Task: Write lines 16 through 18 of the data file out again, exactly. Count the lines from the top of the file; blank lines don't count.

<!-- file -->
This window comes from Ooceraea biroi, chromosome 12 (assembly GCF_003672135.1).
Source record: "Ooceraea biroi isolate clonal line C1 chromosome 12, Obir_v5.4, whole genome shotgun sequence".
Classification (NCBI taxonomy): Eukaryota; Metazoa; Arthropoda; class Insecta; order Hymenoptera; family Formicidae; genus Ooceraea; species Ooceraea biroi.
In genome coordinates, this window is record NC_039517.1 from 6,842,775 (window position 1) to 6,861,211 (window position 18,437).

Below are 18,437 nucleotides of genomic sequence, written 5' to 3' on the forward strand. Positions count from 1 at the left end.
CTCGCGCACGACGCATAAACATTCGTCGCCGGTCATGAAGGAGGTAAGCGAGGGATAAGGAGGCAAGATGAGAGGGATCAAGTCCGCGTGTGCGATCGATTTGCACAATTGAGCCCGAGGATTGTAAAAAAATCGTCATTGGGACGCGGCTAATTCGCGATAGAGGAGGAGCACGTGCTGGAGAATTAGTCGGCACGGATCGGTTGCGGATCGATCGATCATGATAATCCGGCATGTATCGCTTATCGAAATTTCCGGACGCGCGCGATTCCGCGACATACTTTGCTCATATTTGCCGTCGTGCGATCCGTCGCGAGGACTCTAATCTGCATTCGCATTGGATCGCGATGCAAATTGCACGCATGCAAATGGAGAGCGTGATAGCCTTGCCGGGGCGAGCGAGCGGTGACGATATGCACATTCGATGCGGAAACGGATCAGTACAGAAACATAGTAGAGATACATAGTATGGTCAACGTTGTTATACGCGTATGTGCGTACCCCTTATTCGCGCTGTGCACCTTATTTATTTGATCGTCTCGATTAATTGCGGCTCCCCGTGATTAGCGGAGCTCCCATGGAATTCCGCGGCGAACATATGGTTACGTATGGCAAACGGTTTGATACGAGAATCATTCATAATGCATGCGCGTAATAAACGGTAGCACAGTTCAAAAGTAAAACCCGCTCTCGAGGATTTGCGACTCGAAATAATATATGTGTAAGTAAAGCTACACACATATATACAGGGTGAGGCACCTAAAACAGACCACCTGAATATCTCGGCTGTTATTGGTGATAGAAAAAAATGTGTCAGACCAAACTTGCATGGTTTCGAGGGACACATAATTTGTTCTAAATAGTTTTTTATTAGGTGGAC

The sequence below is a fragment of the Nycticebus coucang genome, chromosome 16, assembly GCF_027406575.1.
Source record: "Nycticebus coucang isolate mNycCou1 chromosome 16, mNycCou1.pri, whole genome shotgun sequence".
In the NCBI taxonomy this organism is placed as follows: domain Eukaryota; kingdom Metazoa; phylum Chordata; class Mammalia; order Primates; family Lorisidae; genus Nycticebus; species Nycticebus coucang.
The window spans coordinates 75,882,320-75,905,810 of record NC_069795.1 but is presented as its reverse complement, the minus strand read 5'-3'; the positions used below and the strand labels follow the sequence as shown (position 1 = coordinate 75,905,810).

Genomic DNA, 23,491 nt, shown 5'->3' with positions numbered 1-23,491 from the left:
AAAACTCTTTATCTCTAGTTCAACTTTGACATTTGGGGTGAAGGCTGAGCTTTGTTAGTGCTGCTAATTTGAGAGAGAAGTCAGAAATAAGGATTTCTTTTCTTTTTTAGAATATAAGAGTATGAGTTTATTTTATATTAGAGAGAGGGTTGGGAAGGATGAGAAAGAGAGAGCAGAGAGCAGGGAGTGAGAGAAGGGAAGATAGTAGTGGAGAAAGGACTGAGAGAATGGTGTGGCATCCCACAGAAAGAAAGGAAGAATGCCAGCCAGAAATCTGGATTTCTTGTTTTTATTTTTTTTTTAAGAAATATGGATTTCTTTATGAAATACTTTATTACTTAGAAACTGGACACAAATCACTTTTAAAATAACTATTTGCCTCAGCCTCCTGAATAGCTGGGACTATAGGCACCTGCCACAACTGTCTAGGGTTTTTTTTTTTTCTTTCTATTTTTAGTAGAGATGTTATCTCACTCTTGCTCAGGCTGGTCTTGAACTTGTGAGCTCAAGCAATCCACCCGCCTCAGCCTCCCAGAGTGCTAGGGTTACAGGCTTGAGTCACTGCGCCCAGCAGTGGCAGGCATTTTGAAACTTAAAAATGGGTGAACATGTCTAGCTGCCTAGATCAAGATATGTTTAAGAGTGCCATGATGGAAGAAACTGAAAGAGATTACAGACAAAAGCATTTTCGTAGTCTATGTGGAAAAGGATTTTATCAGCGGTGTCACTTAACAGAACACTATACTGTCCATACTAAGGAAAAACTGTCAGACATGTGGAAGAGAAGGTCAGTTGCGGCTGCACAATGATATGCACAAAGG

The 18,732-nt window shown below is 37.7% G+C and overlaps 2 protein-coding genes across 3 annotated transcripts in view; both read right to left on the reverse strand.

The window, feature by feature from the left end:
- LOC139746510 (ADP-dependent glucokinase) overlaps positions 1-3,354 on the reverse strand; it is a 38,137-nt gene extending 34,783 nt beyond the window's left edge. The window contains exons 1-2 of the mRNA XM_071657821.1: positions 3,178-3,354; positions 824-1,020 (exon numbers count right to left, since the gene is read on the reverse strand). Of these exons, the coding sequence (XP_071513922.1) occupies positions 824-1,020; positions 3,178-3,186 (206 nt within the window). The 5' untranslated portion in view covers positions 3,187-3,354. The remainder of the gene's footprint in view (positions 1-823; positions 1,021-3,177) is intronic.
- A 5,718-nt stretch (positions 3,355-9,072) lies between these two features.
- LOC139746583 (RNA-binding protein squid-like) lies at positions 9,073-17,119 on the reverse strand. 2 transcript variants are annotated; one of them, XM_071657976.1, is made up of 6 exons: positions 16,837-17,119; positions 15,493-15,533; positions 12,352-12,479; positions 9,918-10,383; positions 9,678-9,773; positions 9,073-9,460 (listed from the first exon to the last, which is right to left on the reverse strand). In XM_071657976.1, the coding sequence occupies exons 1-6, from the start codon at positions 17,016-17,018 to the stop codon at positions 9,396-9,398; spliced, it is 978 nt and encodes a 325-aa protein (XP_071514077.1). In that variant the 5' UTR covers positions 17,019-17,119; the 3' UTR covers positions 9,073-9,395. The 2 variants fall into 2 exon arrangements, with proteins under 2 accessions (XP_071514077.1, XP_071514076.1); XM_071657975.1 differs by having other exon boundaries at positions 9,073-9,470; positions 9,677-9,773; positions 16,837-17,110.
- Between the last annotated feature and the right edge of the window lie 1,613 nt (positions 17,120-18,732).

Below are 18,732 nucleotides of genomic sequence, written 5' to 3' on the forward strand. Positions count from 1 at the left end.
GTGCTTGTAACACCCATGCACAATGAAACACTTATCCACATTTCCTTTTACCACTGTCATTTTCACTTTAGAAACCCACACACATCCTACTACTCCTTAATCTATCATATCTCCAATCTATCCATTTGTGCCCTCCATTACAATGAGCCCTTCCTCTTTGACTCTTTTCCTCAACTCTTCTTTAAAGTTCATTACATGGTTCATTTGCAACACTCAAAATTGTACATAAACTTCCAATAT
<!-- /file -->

- A 5,718-nt stretch (positions 3,355-9,072) lies between these two features.
- LOC139746583 (RNA-binding protein squid-like) lies at positions 9,073-17,119 on the reverse strand. 2 transcript variants are annotated; one of them, XM_071657976.1, is made up of 6 exons: positions 16,837-17,119; positions 15,493-15,533; positions 12,352-12,479; positions 9,918-10,383; positions 9,678-9,773; positions 9,073-9,460 (listed from the first exon to the last, which is right to left on the reverse strand). In XM_071657976.1, the coding sequence occupies exons 1-6, from the start codon at positions 17,016-17,018 to the stop codon at positions 9,396-9,398; spliced, it is 978 nt and encodes a 325-aa protein (XP_071514077.1). In that variant the 5' UTR covers positions 17,019-17,119; the 3' UTR covers positions 9,073-9,395. The 2 variants fall into 2 exon arrangements, with proteins under 2 accessions (XP_071514077.1, XP_071514076.1); XM_071657975.1 differs by having other exon boundaries at positions 9,073-9,470; positions 9,677-9,773; positions 16,837-17,110.
- Between the last annotated feature and the right edge of the window lie 1,613 nt (positions 17,120-18,732).